Love and Film

The art and reason of film examined.

Editors’ note (posted in 2010): This essay was to be the introduction to a column by Chris Harring entitled “Love and Film.” Despite this strong start, there were never any subsequent installments.

I studied film at college. That’s right. My major was a form of entertainment that everyone sees every day. Movies, pictures, cinema: they can all be reduced to the concept of “film,” a simple word engaged in a horrible struggle to encompass a massive and spiraling phenomenon.

Where to start, then? Pragmatism? Film is chemicals dripped on special paper. But after four years of study, I know next to nothing about chemicals, special papers, or the delicate dripping process that marries them.

The philosophical alternative reads something like this: film is the collective achievement of anyone who has ever wielded a camera in awe, frustration, anger, love, or curiosity. But after four years of study, I know I can’t possibly intellectualize a throbbing, living history of constant artistic endeavor.

These two most obvious definitions seem inaccessible. Cold science, I know nothing about; intangible history, I can’t begin to fathom. Only now, after almost half a decade, do I realize that these two conflicting realities are the basis for a much deeper understanding and appreciation of film.

It’s a sweaty and precarious relationship between art and science. Behind every audience sitting in a theater, the science of film labors under fluorescent light, pulling its intestines through a series of gears and spikes. And because of this, art — science’s glamorous and ethereal lover — can float unhindered into the real world. Machines and amplifiers and individual frames fade into a prolonged orgasm of light and sound.

The two depend entirely on one another. A loud, spinning but stationary machine provides only marginal entertainment. Imagine the device itself trying to hold the attention of paying patrons, thoughtlessly banging one functional aspect of itself against another in an awkward attempt to be appreciated. After 45 seconds, boredom sets in.

But this ugly, robotic beast can shoot images through the air and fascinate hundreds. Light without sound, motion without form: on a porous tile in a cool, dark room, the art and science of film merge in a semi-sexual ballet of tender underappreciation.

No art without science. No interest in the science without the art.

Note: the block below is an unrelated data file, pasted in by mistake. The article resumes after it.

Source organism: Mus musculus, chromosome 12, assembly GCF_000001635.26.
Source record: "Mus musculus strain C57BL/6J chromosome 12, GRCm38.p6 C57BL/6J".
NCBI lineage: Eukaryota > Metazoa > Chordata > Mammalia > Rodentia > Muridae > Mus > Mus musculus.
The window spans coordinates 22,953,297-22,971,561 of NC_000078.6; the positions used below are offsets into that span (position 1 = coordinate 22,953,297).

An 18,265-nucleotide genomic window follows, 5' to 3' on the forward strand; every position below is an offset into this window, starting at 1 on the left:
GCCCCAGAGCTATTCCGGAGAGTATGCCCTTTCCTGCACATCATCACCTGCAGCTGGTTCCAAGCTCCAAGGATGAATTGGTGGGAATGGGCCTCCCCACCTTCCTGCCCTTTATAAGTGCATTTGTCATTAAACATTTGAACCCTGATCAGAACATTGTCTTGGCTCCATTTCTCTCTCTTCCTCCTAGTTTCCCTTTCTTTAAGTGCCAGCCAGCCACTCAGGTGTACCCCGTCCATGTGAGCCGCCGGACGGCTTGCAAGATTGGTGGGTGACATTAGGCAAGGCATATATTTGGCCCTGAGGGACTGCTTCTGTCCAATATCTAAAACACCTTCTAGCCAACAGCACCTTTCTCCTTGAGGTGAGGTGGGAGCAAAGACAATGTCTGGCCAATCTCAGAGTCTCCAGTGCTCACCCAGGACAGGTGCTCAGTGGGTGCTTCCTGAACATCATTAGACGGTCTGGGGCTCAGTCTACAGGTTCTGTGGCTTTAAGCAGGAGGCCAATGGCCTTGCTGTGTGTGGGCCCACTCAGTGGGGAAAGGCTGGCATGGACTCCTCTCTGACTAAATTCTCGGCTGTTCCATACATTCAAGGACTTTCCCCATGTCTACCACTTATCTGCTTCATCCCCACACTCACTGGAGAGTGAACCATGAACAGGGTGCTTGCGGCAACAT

This column is about film theory, not film criticism. Humans are by nature subjective, and therefore by nature critical. My opinion is no more valid than yours, and I don’t have the right, regardless of the forum I am provided, to impose it on you.

Many people will say that the ability to think critically represents true intelligence. However, while my comrade slurring, “Hannibal fucking sucked,” while scrawling a pattern in urine on an alley wall could be said to have a critical mindset, he fails to establish recognizable intelligence.

Through the things I am calling film theory, which is mainly objective and analytical writing about a wide variety of films, I want to express a reverence and awe for the medium. I’m tired of the callous disdain that covers the entertainment sections of newspapers. Dismissal is too easy and limits the degree to which we can apply our intelligence.

It’s just like the title of this column suggests: I closely associate love and cinema. Just like love, there’s that kind of attraction, or fixation or fascination. Whatever you call it, the emotion remains irrational and difficult to explain. It is sensation: something that bubbles in your stomach, tickles your brain, and gives you an erection all at the same time.

The first time you see a film is like the first time you make love to someone. It may be a magical swirl of light, heat and fluid: a perfectly ecstatic exercise in sexual cooperation. But probability dictates that once in a while, the experience will be utterly routine if not painful, demanding focus on one or more of the following in order to coax yourself to orgasm: a recently perused and highly pornographic magazine, your golf game, or that girl from high school you wanted to fuck, but never tried because all your friends said she was ugly.

The first time is an experiment in impulse. It’s a temporary submission to a narrative procedure with unscripted results.

But love is more than a happy, tingly mind and the world of whim. Love leads to an interaction that can be and is constantly rationalized. Lovers enter into a carefully-scripted agreement whose rules, regulations and expectations are completely unrelated to the original emotion.

This is the relationship. A developed understanding; an architectural schematic of pleasure points and weaknesses. The films that you find truly great remain experiences that bring you to your knees, panting for more. The interaction becomes routine because you participate. You willingly commit a portion of your emotional self to making the experience consistently rewarding.

The films we dislike, on the other hand, fade into the past. The only potential resolution is an awkward chance meeting in Blockbuster.

As this column progresses, I’ll try to capture both aspects of my love for cinema: the horny and unrestrained excitement along with the practiced intellect. In the long run, the point is and will always be to think clearly, intelligently and passionately about the most complex combination of media ever reduced to a single word: film. I look forward to sharing pixels with you, and remember: open your minds and your legs to one another. Life is just more fun that way.

Next time: Examining cyborg heroes and villains in T2: Judgment Day and The Matrix.

Article © 2001 by Chris Harring